Perceptions of Portuguese psychologists about the acceptability of a child intervention targeted at inhibited preschoolers

Maryse Guedes, Stephanie Alves, António J. Santos, Manuela Veríssimo, Andrea Chronis-Tuscano, Christina Danko, Kenneth H. Rubin


High and stable behavioral inhibition (BI) during early childhood have been associated with an increased risk of later anxiety disorders and peer difficulties. Developing evidence-based early interventions to prevent these unhealthy developmental trajectories has become a major focus of interest. However, these interventions are not yet available in Europe. This study aimed to explore the perceptions of Portuguese psychologists about the acceptability of the child component of the Turtle Program, before its dissemination in Portugal. Eighteen psychologists were distributed into three focus groups. Each group was moderated by a trained psychologist, using a semi-structured interview guide. The thematic analysis revealed that Portuguese psychologists acknowledged that the intervention needs to go beyond social skills training and enhance children’s positive self-perceptions. Overall, psychologists perceived the structure, contents, activities, and materials of the intervention to be acceptable. However, participants recommended minor modifications to strengthen the connection with naturalistic contexts, broaden the focus on emotional expressiveness and social interaction, and introduce creative activities and materials. These findings are consistent with previous research with LatinX practitioners, who typically agree with the acceptability of evidence-based child intervention principles and only report the need to introduce minor changes related to the way how interventions are delivered to children.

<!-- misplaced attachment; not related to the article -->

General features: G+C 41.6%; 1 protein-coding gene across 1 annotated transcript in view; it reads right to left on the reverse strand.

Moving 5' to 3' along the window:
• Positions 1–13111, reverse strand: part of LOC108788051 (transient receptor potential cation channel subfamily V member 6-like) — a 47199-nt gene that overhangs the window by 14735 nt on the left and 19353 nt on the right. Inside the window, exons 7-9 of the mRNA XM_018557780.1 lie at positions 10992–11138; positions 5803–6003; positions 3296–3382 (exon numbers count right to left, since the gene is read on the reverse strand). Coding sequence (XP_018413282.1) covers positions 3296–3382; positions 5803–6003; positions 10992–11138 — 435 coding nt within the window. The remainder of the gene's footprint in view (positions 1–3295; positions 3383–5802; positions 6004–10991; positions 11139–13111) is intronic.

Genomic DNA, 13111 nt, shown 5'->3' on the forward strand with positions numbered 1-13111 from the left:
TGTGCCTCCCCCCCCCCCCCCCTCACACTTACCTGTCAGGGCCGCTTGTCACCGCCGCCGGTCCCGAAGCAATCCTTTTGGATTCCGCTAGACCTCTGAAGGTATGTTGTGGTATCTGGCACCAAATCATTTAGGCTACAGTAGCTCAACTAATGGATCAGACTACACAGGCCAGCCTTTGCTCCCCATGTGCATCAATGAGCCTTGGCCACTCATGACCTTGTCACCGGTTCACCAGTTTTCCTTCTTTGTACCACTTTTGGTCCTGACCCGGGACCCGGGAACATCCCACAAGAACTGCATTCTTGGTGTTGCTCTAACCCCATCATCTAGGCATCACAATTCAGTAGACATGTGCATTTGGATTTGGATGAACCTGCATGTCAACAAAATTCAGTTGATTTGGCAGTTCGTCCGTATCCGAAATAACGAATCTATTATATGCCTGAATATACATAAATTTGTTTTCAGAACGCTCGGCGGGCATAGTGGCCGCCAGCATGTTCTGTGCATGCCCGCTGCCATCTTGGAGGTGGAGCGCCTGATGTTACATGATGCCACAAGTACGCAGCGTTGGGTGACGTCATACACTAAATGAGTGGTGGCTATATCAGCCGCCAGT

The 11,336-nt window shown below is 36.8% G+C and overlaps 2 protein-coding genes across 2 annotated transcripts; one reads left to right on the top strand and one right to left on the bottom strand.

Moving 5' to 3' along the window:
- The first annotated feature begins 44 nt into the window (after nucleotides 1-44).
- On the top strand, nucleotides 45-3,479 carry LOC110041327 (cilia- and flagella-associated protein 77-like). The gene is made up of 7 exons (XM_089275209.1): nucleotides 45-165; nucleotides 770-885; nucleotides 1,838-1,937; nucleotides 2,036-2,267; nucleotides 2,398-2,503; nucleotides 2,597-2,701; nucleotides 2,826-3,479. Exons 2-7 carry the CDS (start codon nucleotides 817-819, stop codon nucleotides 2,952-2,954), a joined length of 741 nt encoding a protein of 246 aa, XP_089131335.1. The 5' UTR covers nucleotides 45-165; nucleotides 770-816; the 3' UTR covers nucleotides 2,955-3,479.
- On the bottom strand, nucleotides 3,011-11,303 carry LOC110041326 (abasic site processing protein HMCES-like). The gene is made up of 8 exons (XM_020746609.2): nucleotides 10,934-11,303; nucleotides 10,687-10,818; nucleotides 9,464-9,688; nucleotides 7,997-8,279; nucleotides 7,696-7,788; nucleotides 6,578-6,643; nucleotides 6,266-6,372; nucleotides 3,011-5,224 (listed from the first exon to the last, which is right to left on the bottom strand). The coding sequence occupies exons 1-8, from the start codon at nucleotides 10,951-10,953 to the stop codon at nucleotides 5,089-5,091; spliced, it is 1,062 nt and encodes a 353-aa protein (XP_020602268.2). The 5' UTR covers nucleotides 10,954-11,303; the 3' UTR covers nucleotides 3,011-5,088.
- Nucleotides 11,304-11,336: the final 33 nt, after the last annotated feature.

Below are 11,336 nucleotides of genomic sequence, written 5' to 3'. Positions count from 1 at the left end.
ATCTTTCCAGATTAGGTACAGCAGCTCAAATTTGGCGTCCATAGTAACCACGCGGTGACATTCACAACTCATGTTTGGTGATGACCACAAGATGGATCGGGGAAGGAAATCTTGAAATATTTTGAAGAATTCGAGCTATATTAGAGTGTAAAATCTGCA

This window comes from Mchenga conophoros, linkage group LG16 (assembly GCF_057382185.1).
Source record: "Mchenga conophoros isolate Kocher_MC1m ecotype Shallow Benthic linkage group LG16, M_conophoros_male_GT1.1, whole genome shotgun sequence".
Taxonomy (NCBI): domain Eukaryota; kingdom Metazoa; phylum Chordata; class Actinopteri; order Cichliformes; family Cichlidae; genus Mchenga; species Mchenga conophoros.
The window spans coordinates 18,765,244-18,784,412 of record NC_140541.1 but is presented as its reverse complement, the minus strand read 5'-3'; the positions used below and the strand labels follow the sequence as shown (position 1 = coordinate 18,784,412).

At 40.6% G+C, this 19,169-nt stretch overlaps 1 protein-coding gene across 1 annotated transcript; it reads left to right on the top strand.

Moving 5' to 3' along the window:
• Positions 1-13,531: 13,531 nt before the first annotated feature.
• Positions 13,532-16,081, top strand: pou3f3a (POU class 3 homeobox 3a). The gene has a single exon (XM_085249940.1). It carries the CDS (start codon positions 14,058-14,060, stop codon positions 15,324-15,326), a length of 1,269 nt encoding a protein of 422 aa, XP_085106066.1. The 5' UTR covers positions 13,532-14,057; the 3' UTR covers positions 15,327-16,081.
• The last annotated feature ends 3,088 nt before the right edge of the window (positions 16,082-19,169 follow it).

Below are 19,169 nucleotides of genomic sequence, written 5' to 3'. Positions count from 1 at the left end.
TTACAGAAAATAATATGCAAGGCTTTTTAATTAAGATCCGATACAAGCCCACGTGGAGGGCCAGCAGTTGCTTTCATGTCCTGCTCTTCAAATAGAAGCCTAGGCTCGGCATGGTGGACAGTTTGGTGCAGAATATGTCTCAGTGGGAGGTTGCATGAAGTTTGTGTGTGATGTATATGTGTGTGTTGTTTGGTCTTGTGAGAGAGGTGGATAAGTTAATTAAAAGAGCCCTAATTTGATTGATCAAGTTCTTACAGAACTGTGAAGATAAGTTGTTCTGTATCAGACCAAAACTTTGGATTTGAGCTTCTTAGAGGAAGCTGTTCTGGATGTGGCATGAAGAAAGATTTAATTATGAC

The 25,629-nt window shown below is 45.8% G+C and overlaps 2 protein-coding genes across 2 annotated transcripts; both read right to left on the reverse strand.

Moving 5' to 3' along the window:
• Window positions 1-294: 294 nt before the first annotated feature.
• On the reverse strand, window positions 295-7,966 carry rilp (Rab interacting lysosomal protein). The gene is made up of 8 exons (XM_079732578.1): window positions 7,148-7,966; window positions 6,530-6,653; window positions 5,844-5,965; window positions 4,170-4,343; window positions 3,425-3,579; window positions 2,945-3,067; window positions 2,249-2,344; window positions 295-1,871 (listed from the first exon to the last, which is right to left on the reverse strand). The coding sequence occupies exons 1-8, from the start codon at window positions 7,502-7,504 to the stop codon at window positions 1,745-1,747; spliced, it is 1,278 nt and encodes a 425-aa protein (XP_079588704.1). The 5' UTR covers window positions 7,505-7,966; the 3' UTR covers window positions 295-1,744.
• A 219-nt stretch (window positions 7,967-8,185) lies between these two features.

Behavioral inhibition, Preschool years, Social skills facilitated play, Treatment acceptability.


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